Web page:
by Gavin Johnston on February 06, 2018

Writers: Gerry Finley-Day; Si Spurrier
Artists: Jose Luis Ferrer: Alfonso Azpiri; Cam Kennedy; Lozano; Pena
Publisher: Rebellion


In the rainforests of Brazil, the use of an experimental pesticide causes ants to mutate to unnatural size and intelligence. Major Villa of the Brazilian army, accompanied by a young tribesman known only as Anteater, flee the encroaching swarm. They witness settlements and eventually whole cities fall in its wake. The invading army destroys all before it. Can nothing stop the terrible rise of these mutant monsters?

Ant Wars plays with the idea that whilst mutated insects might be the obvious danger, the real monster is the human race.

As the story begins, the Brazilian military is engaged in ethnic cleansing, forcibly relocating and “civilising” Amazonian tribespeople.

They also use the opportunity to do a little field testing on a new pesticide, which it turns out, has the undesirable side effect of creating giant superbugs. Something you’d think would be ironed out in the lab.

When one of the kidnapped tribesmen escapes from the re-education camp, he is pursued into the jungle, where a badly flown helicopter results in Anteater and the horrible Villa fleeing through the rainforest, pursued by great big giant ants.

But whilst the mutant insects cause havoc, the real monsters are the humans they meet along the way

From the incredibly bigoted lead character, the evil capitalist plantation owner, the bored gamblers looking for their next victim, the self indulgent revolutionaries, or the guys who decided to field test pesticides without adequate lab tests, and then don’t bother even keeping an eye on their experiment.

Even when the ants are mandibling the legs off some poor farm hand, it’s the humans who are the monsters.

Originally published in the pages of 2000AD in five or six page episodes, AntWars moves quickly. Its simple storytelling provides characters who may not be very deep, but certainly fulfil the role as intended. Villa, who finds himself struggling to survive in a world he doesn’t understand and is unwilling to accept, is an almost irredeemably terrible person, who begins the story as a bitter racists, and ends up as a slightly less bitter racist. His sidekick, Anteater, plays the simple role of a noble tribesman, with little else to his character. There’s a small and subtle character arc, but AntWars is all about unrelenting action.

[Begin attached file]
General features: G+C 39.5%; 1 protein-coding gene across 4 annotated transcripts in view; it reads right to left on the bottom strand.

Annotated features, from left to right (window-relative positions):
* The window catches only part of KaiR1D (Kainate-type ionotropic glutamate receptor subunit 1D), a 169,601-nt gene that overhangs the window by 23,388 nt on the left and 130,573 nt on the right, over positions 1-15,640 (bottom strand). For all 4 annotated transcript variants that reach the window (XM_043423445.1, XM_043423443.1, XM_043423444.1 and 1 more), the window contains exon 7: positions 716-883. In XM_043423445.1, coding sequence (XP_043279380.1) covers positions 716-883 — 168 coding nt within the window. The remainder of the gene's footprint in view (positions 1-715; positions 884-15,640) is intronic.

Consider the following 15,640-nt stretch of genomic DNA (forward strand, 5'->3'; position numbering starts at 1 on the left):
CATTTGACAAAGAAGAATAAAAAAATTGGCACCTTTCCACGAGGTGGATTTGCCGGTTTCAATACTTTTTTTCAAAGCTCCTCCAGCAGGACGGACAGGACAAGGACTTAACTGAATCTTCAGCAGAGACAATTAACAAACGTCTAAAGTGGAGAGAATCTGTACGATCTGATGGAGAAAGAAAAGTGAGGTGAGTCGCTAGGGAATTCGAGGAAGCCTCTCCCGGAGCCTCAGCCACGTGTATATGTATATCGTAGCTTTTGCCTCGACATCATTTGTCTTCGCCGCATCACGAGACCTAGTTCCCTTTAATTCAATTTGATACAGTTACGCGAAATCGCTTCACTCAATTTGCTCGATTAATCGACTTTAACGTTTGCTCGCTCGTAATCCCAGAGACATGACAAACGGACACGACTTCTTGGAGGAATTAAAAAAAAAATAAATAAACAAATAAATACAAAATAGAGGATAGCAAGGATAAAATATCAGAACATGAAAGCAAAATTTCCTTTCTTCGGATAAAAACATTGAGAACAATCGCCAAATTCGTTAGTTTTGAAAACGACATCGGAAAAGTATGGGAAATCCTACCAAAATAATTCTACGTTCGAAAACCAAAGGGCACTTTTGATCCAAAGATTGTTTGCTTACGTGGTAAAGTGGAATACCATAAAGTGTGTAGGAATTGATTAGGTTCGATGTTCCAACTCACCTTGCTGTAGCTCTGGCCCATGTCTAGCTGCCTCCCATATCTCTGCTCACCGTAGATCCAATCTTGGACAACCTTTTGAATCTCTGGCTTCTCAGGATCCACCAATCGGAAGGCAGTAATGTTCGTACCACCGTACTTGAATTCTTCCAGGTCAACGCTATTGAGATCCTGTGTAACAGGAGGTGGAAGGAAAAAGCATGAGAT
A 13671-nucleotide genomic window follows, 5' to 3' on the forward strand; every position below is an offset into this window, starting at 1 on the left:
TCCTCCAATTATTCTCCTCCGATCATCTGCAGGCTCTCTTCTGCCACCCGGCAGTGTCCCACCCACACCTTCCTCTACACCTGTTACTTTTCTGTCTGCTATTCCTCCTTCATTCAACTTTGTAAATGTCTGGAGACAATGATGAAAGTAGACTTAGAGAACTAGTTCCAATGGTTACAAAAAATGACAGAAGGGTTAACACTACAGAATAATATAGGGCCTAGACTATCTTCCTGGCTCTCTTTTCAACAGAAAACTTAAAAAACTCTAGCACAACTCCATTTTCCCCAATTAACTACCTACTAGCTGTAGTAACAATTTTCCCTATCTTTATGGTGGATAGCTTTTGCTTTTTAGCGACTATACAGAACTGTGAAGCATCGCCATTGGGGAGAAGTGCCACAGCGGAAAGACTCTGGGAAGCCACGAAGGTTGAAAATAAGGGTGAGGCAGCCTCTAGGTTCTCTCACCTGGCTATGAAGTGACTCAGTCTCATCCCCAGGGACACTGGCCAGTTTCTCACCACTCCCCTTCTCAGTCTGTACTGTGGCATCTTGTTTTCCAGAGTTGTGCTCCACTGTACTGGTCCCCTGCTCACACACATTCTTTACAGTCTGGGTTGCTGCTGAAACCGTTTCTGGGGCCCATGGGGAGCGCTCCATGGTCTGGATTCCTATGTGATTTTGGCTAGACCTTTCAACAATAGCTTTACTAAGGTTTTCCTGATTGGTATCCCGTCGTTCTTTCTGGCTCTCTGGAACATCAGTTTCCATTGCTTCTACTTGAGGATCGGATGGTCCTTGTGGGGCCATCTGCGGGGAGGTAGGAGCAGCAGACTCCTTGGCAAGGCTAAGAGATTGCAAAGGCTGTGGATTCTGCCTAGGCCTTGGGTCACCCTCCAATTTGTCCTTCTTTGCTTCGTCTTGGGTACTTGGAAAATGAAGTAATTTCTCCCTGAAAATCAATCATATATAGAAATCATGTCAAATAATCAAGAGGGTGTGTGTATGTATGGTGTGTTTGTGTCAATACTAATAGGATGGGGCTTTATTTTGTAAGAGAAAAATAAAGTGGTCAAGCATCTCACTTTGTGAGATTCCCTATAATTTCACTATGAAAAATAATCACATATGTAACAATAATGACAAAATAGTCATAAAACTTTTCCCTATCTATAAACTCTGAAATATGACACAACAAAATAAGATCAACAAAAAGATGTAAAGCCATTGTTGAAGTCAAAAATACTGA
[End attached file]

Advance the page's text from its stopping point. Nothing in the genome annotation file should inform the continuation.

AntWars is brutal and angry. It’s filled with the horrors of racism and colonialism, whilst at the same time not above introducing comedy Scotsmen wandering South American after visiting for the 1978 World Cup. It doesn’t do anything unexpected, until perhaps the very end.

AntWars is accompanied by Zacundo, which acts as a slightly underwhelming sequel to the original story, and drags the whole premise into the Dredd-Universe. The insects have forged their own empire in the jungles of South America, taking humans as slave workers. Zacundo plays with the same ideas, providing broadly written characters and self-aware stereotypes, but also introduces a strange style of narration. Zacundo is an interesting idea, opening up the concept for use in Dredd’s world.

Our Score:


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